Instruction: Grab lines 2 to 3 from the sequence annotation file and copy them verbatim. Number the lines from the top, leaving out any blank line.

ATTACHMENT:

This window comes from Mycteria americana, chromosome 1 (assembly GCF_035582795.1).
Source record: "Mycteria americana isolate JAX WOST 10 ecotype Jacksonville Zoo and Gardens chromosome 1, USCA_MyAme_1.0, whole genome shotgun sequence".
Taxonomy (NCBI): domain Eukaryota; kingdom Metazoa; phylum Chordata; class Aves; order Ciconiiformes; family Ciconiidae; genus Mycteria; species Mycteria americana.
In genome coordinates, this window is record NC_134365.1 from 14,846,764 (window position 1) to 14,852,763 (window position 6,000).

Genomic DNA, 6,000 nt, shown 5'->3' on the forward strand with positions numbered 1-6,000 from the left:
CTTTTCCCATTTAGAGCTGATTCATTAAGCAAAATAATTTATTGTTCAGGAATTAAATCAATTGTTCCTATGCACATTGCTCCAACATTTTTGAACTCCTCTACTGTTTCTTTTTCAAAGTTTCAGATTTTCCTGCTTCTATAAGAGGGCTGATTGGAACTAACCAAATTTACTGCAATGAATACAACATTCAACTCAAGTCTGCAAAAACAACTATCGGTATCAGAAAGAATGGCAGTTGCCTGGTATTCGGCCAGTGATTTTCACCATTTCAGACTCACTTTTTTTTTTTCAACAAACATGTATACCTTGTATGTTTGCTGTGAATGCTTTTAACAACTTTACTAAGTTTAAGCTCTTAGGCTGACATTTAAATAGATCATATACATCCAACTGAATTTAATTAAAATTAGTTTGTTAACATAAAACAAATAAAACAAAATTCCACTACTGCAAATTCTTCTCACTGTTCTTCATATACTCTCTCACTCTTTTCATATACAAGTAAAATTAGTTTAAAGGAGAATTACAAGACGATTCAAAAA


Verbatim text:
Source record: "Mycteria americana isolate JAX WOST 10 ecotype Jacksonville Zoo and Gardens chromosome 1, USCA_MyAme_1.0, whole genome shotgun sequence".
Taxonomy (NCBI): domain Eukaryota; kingdom Metazoa; phylum Chordata; class Aves; order Ciconiiformes; family Ciconiidae; genus Mycteria; species Mycteria americana.